2002 Denver Annual Meeting (October 27-30, 2002)

Paper No. 7
Presentation Time: 1:30 PM-5:30 PM

INTRACAMERAL MEMBRANES IN PERMIAN AMMONOIDS FROM THE BUCK MOUNTAIN, NEVADA LAGERST√ĄTTE


MAPES, Royal H., Geological Sciences, Ohio Univ, Athens, OH 45701, LANDMAN, Neil H., Division of Paleontology (Invertebrates), American Museum of Nat History, Central Park West at 79th Street, New York, NY 10024-5192, TANABE, Kazushige, Geological Institute, University of Tokyo, Tokyo 113, Japan and MAEDA, Haruyoshi, Department of Geology and Mineralogy, Kyoto Univ, Kyoto 606-01, Japan, mapes@ohio.edu

The Buck Mountain (Permian-Artinskian) Arcturus Formation contains a cephalopod Lagerstätte that preserves intracameral membranes as phosphatic coatings.  Prolecanitid ammonoids dominate with some goniatites, and orthoconic and coiled nautiloids.  The fossils occur in carbonate concretions. Some concretions contain thousands of carbonized cephalopod mandibles, with fewer ammonoid phragmocones and shell fragments.  The extraordinary number of mandibles suggest that there should be many more ammonoids than have so far been recovered, and together with the unusual preservation of the membranes in the ammonoids, indicates that these organisms experienced unusual taphonomic pathways.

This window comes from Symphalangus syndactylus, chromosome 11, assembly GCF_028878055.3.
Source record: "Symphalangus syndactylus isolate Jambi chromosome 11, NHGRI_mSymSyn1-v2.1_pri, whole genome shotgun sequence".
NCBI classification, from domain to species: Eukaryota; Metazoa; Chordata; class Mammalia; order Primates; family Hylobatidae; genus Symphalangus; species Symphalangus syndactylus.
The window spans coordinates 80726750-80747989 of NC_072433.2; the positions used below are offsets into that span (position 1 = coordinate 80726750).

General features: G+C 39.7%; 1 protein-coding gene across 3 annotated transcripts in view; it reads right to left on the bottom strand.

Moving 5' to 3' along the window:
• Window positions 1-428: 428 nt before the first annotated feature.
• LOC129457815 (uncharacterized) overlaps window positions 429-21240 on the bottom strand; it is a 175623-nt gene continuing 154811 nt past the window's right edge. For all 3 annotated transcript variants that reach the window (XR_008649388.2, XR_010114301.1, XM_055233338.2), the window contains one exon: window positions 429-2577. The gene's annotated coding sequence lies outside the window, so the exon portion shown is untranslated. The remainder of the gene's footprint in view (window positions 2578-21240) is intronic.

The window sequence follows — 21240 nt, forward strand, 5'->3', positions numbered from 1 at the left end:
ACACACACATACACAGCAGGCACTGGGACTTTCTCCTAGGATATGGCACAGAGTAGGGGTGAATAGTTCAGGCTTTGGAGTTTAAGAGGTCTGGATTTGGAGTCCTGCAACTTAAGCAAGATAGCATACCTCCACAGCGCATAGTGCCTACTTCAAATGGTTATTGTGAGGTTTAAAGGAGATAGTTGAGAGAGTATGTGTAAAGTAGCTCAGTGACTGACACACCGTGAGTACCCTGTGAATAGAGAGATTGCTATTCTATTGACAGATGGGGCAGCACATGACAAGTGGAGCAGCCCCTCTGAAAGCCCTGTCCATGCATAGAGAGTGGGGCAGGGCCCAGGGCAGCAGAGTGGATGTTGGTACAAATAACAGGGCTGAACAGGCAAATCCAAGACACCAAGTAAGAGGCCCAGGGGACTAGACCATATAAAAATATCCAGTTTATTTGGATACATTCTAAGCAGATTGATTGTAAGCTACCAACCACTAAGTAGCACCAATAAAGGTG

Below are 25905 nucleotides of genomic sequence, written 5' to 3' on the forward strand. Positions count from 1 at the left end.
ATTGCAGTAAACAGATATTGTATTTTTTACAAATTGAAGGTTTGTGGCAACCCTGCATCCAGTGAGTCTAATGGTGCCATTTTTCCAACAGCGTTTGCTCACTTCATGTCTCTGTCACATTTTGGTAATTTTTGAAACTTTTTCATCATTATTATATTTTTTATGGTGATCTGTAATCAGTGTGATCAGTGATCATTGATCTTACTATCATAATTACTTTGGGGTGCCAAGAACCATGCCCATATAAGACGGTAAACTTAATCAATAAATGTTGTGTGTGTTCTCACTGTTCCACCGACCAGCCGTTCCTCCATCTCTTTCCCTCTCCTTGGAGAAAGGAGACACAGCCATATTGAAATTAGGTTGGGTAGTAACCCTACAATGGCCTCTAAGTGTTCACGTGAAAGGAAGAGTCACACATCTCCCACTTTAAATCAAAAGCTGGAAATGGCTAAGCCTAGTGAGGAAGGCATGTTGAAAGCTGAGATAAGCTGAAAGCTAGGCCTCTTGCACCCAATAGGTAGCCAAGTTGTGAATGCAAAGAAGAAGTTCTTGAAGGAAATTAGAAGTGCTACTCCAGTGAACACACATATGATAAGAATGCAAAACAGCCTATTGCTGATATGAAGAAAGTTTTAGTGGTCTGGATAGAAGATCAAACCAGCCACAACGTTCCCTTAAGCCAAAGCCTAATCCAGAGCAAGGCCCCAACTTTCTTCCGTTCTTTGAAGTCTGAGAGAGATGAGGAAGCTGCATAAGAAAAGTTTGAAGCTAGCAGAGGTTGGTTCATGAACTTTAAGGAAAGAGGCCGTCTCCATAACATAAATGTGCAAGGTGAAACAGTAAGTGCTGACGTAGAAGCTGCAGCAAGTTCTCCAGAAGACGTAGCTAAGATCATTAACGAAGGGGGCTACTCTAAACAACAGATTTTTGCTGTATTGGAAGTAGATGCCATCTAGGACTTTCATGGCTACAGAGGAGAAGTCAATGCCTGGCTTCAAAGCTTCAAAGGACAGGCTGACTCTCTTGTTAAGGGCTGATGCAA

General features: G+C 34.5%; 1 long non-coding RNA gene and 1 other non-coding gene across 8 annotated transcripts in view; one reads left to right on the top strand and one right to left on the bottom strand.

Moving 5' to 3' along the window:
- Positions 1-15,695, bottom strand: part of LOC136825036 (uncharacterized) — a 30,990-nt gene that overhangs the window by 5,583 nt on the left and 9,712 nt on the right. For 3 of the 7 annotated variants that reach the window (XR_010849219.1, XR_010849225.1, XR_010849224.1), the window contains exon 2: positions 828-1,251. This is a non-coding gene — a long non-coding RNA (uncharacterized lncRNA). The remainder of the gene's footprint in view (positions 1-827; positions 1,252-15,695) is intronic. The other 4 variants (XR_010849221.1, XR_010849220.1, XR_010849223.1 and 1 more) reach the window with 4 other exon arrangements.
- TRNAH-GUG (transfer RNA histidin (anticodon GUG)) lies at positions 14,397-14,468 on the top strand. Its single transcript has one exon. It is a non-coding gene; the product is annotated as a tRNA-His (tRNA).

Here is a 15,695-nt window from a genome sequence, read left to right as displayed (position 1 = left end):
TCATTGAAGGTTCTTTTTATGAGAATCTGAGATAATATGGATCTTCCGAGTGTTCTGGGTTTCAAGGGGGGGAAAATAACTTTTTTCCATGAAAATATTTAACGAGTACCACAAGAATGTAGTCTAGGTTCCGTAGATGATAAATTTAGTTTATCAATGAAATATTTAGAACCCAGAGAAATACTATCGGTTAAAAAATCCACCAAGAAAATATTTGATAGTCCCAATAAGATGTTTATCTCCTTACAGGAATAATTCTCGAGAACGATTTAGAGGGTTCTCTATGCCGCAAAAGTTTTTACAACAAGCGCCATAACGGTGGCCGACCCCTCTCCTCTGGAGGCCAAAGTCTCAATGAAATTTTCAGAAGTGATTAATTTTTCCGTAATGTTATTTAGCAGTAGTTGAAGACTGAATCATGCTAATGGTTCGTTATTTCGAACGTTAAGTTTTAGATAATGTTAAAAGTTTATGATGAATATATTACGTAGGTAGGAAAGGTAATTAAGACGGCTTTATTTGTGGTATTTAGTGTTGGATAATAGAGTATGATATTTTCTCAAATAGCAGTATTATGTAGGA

We document the membranes in the prolecanitid ammonoid Akmilleria electraensis (Plummer and Scott).  The fossils were etched in weak (1-5%) acetic acid. Three intracameral membranes are present: siphuncular sheets, horizontal sheets, and transverse sheets at the tips of the sutural saddles.  The intracameral membranes exhibit regular placement and increasing complexity from juvenile to mature growth stages. The membranes are generally bilaterally symmetrical at the same stages of ontogeny among different specimens.

We presently interpret these membranes as having been produced by the animal during chamber formation.  We tentatively reject the interpretation that the membranes were formed by desiccation and/or chemical alteration of the cameral liquid or gel. These membranes are similar to those described in some Mesozoic ammonoids and may imply a similar function.  They may also represent useful characters for phylogenetic analysis.